I began to feel emotions other than sadness. Even if they were at first the emotions of my characters, with time they became mine. When I wrote about women’s parties or ammo Ali’s tea or my childhood memories of Abu Walad biscuits I was taking myself away from the moments of horror and reminding myself what Yemen was like, even if it’s not exactly like that now – it gave me hope for what it could return to.

Second, writing helped me reflect

While I wrote, I was free to listen to my characters and to absorb information without any expectation of finding a solution. In a state of grief, I needed some time to recover from shock, but not everyone understood that – especially not in activist circles. Fiction gave me the space to do that and allowed for ideas to resonate in the mind. Every time I re-read what I had written, I was reflecting on it, and by doing that the making of new meaning happened.

Fiction helped me process trauma.

I didn’t just write happy things, I also wrote extremely difficult chapters. Writing allowed me to process my trauma at my own pace, in controlled dosages. Through my fictional characters, I became a spectator of my own life and I not only processed recent events, but also my childhood, and even inter-generational trauma. I laughed, debated, got angry and sad all with my characters. Through fiction, I externalized the violence I had witnessed, positioned myself against deep grief and began to understand and reconstruct what has happened. In essence, I took control over what was once uncontrollable.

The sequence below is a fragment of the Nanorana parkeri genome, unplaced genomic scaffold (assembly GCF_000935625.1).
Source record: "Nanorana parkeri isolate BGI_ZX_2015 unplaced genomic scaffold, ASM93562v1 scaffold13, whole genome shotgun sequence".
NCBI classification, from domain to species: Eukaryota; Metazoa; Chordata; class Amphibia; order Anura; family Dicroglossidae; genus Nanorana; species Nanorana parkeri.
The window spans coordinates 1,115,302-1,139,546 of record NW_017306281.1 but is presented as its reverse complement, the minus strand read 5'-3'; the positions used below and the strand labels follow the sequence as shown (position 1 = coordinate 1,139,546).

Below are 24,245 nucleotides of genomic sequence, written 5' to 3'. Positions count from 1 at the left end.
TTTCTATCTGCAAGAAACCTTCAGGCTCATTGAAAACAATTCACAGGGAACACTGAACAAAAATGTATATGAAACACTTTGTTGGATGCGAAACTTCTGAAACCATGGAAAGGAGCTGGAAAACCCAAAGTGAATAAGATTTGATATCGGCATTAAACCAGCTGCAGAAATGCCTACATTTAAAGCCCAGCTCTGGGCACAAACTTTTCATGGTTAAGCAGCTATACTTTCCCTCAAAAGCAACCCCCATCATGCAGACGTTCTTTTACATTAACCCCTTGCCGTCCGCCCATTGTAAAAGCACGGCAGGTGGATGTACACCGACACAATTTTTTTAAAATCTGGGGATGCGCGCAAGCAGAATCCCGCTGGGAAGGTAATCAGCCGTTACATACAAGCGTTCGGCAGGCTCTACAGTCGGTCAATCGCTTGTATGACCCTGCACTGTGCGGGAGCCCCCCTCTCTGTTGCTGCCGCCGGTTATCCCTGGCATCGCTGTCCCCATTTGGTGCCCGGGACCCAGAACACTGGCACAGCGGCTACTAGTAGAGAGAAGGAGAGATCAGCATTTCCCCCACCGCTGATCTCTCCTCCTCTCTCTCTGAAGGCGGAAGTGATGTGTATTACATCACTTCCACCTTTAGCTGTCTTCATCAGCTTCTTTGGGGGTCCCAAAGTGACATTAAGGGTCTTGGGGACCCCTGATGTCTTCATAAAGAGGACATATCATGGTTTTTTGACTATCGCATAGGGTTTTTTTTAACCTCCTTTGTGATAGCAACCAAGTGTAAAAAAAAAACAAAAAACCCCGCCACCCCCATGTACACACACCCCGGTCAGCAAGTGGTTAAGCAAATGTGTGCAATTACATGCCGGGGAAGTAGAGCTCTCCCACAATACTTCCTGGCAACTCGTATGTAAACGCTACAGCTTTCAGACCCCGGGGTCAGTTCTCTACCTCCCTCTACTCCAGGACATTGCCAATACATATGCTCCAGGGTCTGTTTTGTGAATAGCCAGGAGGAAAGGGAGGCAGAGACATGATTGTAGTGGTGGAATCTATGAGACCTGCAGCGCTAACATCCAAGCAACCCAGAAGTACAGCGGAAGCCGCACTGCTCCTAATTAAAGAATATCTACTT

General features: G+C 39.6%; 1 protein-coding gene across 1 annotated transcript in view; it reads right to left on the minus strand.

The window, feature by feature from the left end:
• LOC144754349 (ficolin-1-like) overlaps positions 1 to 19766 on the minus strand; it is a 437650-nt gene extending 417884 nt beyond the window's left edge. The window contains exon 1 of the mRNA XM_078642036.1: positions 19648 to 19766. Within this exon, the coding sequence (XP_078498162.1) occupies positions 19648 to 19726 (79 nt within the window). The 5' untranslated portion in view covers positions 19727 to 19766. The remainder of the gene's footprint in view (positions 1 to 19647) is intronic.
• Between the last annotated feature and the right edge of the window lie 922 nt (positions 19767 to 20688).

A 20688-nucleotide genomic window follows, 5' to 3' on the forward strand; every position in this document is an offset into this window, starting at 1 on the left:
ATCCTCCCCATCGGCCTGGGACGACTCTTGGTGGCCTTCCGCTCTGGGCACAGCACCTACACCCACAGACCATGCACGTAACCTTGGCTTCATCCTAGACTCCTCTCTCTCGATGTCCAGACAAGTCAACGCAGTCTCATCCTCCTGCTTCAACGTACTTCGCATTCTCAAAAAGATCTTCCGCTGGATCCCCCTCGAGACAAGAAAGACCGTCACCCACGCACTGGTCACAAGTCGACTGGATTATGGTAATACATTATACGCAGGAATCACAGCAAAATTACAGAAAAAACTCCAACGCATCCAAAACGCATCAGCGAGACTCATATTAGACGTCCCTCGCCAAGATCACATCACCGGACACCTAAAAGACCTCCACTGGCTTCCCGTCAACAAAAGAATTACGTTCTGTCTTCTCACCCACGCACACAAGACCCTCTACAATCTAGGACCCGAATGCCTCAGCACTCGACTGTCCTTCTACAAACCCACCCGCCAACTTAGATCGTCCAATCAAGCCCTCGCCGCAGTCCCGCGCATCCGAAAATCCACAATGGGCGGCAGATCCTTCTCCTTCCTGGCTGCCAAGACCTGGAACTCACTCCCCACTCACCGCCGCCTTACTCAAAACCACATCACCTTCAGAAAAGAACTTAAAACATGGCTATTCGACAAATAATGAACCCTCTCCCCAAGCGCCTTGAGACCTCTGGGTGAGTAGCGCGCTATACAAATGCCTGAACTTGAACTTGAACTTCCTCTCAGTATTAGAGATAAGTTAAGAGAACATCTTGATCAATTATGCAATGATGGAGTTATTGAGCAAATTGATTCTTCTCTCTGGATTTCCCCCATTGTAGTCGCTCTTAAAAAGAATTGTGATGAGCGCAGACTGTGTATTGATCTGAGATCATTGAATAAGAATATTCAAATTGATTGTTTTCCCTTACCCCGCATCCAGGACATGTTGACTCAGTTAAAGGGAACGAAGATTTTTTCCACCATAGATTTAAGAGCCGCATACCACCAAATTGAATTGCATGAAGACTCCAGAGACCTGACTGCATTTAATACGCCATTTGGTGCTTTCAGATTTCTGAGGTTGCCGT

Fiction allowed me to transcend linear thinking

In times of conflict, political polarization and identity politics take a center stage and this made me feel extremely suffocated and pushed me to retreat further from politics. Fiction freed me from that dichotomy. It gave me space and time to think of divergent ideas, to think in non-linear ways.

The novel appreciates the complexities of human nature. I sought these complexities instead of shying away from them. My characters are as complex as the conflict. They are as complex as human beings all are. Through character dialogues, I become my own devil’s advocate and questioned my own beliefs.

Fiction allowed me to go back home

When you’re in exile – whether by choice or force – you’re away from the place you love. Through my writing, I go to Yemen daily. Not the Yemen we see on TV, but the Yemen I remember. I write to make sure that the memories I have aren’t overshadowed by all the blood. In the current novel I’m writing, my birth city Sana’a is still standing strong, and the beautiful old city where I lived is still intact.

Fiction provided me with the tools to break out of my bubble

By bringing people of diverse opinions together and opening up the space to allow us to speak to one another, fiction can build greater empathy and understanding. I learned to see people who hurt me differently by making them the protagonist.

At a moment when the world seems more divided than ever, I believe this is vital.

To conclude, I believe in the power of story because perceptions of reality are reinforced by stories we tell ourselves and this is why it’s important to break away from the single narrative on Yemen. Let’s help construct a new shared narrative on Yemen that is not one-dimensional and goes against the toxic binary narratives.

I’m not saying let’s not write about the war and the suffering, we must, but let’s also write about what keeps us alive. Let’s also write about our resilience because that is also who we are.

My grandmother couldn’t read or write, but I hope to one day honor her life by writing her story, maybe even in the form of a Ramadan series, inshallah.